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Leave the Cans at Home, Monetary Dontions Go Farther to Feed the Hungry

December 14, 2009

The NYTimes recently published an article with a new view on charity to anti-hunger organizations: money can go farther than cans. As great as it feels to drop a few cans into a bin covered in wrapping paper, giving money–even just a few dollars–is more helpful to food pantries.

Donated money allows pantries and kitchens to buy wholesale food for a cheaper price than you’d see at a grocery store.

At the Food Bank, $50 could buy 200 boxes of cereal, Pastor Kansfield explained, as opposed to perhaps the 10 that donors to food drives could get for that much. She is moved by the generosity, the can-do impulse that propels local food drives, but is overwhelmed, as would be most small nonprofits, by the logistics.

Donated money also allows pantries and kitchens to buy much needed non-food supplies such as rubber gloves or garbage bags.  These types of items are often not covered by many of the grants available to emergency food providers, yet without them pantries and kitchens wouldn’t be able to do their work.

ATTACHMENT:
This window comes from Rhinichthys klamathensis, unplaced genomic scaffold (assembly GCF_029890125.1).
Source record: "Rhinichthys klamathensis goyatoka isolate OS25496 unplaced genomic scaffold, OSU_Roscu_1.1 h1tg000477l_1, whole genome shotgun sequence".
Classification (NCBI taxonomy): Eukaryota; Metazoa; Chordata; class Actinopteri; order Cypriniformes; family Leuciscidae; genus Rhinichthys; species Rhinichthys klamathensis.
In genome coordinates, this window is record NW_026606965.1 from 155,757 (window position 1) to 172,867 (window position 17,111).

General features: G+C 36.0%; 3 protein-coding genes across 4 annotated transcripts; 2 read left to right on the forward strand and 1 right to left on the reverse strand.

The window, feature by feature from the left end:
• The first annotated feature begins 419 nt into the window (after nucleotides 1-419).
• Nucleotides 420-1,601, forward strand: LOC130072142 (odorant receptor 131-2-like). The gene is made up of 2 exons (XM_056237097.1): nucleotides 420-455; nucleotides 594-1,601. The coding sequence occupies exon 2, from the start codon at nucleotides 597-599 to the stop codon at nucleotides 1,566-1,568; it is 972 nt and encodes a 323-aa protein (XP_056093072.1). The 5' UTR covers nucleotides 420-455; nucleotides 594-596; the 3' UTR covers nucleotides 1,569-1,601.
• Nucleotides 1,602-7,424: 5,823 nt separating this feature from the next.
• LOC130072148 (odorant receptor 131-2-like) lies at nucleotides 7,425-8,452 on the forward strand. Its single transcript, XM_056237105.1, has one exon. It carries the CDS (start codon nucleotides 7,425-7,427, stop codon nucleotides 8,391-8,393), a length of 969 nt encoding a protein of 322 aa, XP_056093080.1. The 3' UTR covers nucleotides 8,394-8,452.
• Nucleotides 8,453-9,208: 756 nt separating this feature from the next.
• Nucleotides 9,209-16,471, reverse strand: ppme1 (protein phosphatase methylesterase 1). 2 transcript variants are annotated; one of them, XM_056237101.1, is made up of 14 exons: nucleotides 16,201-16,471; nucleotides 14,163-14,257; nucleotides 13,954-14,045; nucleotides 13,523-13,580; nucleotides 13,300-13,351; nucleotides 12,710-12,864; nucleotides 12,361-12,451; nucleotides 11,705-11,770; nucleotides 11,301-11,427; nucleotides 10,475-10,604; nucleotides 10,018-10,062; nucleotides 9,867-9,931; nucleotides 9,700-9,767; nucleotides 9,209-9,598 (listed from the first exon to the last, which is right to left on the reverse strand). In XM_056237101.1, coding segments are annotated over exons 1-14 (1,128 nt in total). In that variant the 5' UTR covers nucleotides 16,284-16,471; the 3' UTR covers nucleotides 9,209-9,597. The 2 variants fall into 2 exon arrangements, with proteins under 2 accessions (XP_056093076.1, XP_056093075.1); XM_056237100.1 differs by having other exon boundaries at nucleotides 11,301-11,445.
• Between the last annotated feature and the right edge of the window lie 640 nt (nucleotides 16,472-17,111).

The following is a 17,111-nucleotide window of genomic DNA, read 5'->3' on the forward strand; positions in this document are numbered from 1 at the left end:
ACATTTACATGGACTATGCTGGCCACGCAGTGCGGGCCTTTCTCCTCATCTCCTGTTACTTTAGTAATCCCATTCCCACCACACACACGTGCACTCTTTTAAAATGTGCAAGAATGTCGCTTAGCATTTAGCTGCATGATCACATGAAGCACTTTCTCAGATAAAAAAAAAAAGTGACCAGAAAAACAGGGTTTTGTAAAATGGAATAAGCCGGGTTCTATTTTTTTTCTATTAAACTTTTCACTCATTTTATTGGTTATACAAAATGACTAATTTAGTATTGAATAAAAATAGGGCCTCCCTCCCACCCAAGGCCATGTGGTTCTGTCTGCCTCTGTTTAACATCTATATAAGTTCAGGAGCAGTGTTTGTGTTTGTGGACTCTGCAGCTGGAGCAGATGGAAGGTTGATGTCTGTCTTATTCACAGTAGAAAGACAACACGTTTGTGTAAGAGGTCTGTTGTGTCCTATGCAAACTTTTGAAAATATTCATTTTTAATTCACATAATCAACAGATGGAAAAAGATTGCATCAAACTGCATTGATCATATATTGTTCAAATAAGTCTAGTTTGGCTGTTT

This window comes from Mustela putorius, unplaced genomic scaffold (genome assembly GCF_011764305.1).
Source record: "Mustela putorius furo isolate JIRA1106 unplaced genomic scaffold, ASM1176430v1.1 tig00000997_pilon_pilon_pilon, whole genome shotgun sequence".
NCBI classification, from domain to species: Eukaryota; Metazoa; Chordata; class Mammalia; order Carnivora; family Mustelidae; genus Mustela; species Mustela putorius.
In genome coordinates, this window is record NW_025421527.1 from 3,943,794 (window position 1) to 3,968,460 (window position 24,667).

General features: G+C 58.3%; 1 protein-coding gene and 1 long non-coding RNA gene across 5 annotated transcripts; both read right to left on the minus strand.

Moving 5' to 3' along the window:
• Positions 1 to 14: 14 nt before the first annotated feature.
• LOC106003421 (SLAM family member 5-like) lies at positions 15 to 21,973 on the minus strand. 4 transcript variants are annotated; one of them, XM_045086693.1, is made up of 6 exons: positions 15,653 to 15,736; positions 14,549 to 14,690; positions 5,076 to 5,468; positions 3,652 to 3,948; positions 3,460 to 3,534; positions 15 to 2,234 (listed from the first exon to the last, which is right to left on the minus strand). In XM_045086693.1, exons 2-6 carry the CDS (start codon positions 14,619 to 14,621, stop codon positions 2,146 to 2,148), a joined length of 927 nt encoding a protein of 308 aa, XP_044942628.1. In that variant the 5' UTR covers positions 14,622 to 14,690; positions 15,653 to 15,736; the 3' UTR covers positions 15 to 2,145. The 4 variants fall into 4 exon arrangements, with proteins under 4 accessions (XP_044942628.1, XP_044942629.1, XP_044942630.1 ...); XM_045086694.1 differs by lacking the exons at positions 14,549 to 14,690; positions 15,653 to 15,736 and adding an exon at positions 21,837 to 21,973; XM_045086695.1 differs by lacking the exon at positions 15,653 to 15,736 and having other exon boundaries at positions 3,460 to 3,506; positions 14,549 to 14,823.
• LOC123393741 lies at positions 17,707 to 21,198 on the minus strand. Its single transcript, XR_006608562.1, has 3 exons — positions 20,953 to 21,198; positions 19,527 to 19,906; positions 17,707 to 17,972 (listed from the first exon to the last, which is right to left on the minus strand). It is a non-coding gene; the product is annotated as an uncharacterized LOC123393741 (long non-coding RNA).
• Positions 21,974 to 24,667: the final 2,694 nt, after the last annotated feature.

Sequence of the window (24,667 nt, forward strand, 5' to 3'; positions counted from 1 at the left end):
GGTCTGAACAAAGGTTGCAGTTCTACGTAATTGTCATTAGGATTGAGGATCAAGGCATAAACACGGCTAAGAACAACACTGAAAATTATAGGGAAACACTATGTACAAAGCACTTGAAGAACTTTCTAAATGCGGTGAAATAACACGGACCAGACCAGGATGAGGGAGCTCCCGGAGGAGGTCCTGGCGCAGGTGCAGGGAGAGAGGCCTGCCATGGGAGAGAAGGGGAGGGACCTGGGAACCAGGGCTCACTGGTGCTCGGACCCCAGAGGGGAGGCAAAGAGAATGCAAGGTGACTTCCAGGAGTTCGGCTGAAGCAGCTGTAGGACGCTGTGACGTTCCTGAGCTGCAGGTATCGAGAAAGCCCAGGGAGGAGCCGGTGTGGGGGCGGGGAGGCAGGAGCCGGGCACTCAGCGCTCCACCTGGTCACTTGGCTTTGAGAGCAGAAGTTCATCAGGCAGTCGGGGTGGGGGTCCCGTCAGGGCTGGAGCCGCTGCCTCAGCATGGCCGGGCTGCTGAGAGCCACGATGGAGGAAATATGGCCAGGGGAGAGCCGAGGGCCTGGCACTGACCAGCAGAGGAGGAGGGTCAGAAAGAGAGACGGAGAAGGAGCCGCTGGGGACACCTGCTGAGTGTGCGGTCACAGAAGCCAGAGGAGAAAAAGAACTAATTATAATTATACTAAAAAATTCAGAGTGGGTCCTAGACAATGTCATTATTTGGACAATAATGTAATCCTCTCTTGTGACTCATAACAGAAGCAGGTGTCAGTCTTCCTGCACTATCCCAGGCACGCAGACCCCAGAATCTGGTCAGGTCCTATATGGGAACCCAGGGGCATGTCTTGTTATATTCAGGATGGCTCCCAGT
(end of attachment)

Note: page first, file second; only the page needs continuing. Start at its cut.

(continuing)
Joel Berg also urges people to give money instead of canned food.  He points out that it’s not just food pantries that are fighting hunger.

Joel Berg, executive director of the New York City Coalition Against Hunger, also encourages people to give money, not cans — and not just to organizations that distribute food, but to those that do outreach to enroll people who qualify for food stamps, or to those that advocate more aggressively at the policy level to solve the problem of hunger.

To make more of a difference, leave the cans on the shelf and instead donate that money.

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